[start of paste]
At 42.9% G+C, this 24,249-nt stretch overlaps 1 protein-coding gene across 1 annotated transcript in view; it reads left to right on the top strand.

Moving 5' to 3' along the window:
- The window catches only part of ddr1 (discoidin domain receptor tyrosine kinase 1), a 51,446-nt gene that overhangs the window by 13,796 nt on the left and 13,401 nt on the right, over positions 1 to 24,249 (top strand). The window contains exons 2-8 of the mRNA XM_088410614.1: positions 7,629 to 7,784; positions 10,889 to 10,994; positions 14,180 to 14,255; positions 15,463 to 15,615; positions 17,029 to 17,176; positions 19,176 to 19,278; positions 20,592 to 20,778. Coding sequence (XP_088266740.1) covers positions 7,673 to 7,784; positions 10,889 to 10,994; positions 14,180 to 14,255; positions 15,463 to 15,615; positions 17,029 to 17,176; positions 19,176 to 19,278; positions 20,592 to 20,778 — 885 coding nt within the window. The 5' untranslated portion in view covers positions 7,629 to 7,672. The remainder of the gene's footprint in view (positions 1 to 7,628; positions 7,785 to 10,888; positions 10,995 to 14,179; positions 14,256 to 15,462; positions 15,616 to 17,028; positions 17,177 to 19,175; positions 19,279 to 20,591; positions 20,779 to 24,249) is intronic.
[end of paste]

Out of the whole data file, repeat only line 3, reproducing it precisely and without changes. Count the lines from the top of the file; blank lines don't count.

- The window catches only part of ddr1 (discoidin domain receptor tyrosine kinase 1), a 51,446-nt gene that overhangs the window by 13,796 nt on the left and 13,401 nt on the right, over positions 1 to 24,249 (top strand). The window contains exons 2-8 of the mRNA XM_088410614.1: positions 7,629 to 7,784; positions 10,889 to 10,994; positions 14,180 to 14,255; positions 15,463 to 15,615; positions 17,029 to 17,176; positions 19,176 to 19,278; positions 20,592 to 20,778. Coding sequence (XP_088266740.1) covers positions 7,673 to 7,784; positions 10,889 to 10,994; positions 14,180 to 14,255; positions 15,463 to 15,615; positions 17,029 to 17,176; positions 19,176 to 19,278; positions 20,592 to 20,778 — 885 coding nt within the window. The 5' untranslated portion in view covers positions 7,629 to 7,672. The remainder of the gene's footprint in view (positions 1 to 7,628; positions 7,785 to 10,888; positions 10,995 to 14,179; positions 14,256 to 15,462; positions 15,616 to 17,028; positions 17,177 to 19,175; positions 19,279 to 20,591; positions 20,779 to 24,249) is intronic.